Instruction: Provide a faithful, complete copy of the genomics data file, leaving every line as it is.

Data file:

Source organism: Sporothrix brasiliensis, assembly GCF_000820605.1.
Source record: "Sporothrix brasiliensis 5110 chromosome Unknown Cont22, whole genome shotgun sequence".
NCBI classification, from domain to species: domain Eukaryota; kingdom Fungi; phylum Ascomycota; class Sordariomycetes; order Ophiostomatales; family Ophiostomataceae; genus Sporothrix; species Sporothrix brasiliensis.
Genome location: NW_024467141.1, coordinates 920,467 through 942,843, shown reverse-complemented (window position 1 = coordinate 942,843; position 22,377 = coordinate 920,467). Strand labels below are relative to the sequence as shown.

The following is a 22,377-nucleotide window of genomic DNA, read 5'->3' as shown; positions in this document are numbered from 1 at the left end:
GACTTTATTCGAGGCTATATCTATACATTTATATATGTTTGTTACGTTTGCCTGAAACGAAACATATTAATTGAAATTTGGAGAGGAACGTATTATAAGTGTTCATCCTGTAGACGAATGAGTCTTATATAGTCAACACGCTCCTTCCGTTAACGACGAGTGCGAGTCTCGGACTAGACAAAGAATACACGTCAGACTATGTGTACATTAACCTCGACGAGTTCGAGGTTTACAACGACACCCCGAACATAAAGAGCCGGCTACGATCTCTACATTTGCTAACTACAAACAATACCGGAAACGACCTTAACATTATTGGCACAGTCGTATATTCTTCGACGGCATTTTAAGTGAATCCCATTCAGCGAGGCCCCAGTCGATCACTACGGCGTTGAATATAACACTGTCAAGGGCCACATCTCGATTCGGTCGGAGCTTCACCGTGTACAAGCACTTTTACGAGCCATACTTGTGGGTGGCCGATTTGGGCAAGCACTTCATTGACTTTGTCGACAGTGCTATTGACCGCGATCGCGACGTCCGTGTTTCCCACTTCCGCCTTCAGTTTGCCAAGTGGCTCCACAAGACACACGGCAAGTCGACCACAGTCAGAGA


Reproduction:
Source organism: Sporothrix brasiliensis, assembly GCF_000820605.1.
Source record: "Sporothrix brasiliensis 5110 chromosome Unknown Cont22, whole genome shotgun sequence".
NCBI classification, from domain to species: domain Eukaryota; kingdom Fungi; phylum Ascomycota; class Sordariomycetes; order Ophiostomatales; family Ophiostomataceae; genus Sporothrix; species Sporothrix brasiliensis.
Genome location: NW_024467141.1, coordinates 920,467 through 942,843, shown reverse-complemented (window position 1 = coordinate 942,843; position 22,377 = coordinate 920,467). Strand labels below are relative to the sequence as shown.

The following is a 22,377-nucleotide window of genomic DNA, read 5'->3' as shown; positions in this document are numbered from 1 at the left end:
GACTTTATTCGAGGCTATATCTATACATTTATATATGTTTGTTACGTTTGCCTGAAACGAAACATATTAATTGAAATTTGGAGAGGAACGTATTATAAGTGTTCATCCTGTAGACGAATGAGTCTTATATAGTCAACACGCTCCTTCCGTTAACGACGAGTGCGAGTCTCGGACTAGACAAAGAATACACGTCAGACTATGTGTACATTAACCTCGACGAGTTCGAGGTTTACAACGACACCCCGAACATAAAGAGCCGGCTACGATCTCTACATTTGCTAACTACAAACAATACCGGAAACGACCTTAACATTATTGGCACAGTCGTATATTCTTCGACGGCATTTTAAGTGAATCCCATTCAGCGAGGCCCCAGTCGATCACTACGGCGTTGAATATAACACTGTCAAGGGCCACATCTCGATTCGGTCGGAGCTTCACCGTGTACAAGCACTTTTACGAGCCATACTTGTGGGTGGCCGATTTGGGCAAGCACTTCATTGACTTTGTCGACAGTGCTATTGACCGCGATCGCGACGTCCGTGTTTCCCACTTCCGCCTTCAGTTTGCCAAGTGGCTCCACAAGACACACGGCAAGTCGACCACAGTCAGAGA